time, but the statute forbids the em
ployer from permitting the employe
to earn it. It necessarily interferes
with the right of contract between the
employer and employed concerning the
ntimber of hours In which the latter
may labor In the bakery of the em
ployer. ' The general rights to make
a contract In relation to his business
is part of the liberty of the Individual
protected by the fourteenth amendment
to the federal constitution. Under
that provision no state can deprive any
person of life, liberty or property with
out due process of law. The right to
purchase or to sell labor is part of
the liberty protected by this amend
ment unless there are circumstances
which exclude the right."
CLAIMS TO HAVE SURE
- CURE FOR CONSUMPTION
Dr. Alfred Goss of Adams, New York,
Uses Electricity as
Remedy
Epectal to The Herald.
~WATERTOWN, N. T., April 17.—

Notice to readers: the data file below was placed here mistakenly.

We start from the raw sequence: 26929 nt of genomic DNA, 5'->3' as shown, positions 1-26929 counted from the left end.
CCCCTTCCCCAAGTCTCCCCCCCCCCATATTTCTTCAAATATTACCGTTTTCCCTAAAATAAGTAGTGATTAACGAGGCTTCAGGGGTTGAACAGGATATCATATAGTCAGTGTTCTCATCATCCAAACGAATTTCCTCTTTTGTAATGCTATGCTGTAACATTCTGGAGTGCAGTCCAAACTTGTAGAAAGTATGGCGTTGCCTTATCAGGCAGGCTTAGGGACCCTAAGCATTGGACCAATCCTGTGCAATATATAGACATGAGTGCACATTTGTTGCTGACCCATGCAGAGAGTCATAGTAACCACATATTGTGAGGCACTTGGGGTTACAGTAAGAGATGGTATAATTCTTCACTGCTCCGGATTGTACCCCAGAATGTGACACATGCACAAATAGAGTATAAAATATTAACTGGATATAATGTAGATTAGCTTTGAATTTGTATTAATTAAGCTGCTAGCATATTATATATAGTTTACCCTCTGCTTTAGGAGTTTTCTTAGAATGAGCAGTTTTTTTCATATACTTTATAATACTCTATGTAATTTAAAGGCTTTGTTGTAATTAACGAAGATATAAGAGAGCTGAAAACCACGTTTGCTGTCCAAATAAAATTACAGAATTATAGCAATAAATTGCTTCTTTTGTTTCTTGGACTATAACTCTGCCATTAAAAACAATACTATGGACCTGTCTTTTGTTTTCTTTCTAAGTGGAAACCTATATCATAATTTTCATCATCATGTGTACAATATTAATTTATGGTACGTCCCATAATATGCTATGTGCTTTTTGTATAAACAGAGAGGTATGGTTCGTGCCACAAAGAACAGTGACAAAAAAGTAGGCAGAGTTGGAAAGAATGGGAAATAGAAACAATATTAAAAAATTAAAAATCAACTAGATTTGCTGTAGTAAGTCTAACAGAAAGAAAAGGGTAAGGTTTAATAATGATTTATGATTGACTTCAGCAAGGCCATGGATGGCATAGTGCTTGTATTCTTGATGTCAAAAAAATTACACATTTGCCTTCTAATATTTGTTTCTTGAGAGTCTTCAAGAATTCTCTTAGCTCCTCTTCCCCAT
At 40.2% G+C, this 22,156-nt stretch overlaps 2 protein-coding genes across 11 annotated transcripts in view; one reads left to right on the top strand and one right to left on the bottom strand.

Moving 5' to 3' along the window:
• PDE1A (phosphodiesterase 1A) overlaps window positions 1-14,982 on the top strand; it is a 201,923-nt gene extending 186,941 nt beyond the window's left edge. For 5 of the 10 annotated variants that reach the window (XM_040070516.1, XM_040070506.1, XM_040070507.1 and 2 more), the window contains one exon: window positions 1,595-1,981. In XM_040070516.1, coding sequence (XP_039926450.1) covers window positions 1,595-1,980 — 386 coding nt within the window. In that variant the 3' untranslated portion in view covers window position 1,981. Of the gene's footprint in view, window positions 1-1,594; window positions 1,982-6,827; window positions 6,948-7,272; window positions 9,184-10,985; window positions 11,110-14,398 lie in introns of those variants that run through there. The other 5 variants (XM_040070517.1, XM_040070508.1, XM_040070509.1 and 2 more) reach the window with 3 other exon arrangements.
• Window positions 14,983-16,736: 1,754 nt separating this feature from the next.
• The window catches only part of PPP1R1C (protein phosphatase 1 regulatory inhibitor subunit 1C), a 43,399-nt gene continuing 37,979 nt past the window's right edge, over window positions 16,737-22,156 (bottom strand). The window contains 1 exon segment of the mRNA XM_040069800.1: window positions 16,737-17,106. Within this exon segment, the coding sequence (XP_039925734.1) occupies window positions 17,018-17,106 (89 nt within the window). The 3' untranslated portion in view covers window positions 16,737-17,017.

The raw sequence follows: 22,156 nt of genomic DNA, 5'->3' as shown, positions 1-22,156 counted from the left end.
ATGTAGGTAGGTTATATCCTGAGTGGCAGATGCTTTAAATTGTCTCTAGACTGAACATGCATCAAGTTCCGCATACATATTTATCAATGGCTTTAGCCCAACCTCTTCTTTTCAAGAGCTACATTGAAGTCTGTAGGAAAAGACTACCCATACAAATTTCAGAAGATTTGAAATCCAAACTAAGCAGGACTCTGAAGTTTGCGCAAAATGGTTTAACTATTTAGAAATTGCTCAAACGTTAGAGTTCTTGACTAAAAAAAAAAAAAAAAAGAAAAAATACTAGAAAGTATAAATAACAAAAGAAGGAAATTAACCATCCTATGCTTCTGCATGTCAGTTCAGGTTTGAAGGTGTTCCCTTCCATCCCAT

Dr. Alfred Goss of Adams, N. V., who
has been experimenting for a long
time, has discovered what he believes
to be a sure cure for consumption. The
cure Is made by forcing- electricity Into
the tissues after It has passed through
the germicide that will not affect the
albumen of the blood, and has been
proved to kill tubercle bacilli In lung
tissues. The germicide decomposes
under the action of electricity and
atoms of resultant gas combining with
electrons pass Into the tissues.
Goss' has treated forty-four cases and
has met with excellent results In every
one. He uses In his treatment a six
teen plate electrical machine that de
velops 35,000 volts. The experiment on
a cadaver drove the gas In to a depth
of eight Inches.
SANTA FE TO HAVE NEW
OUTLET FROM COAST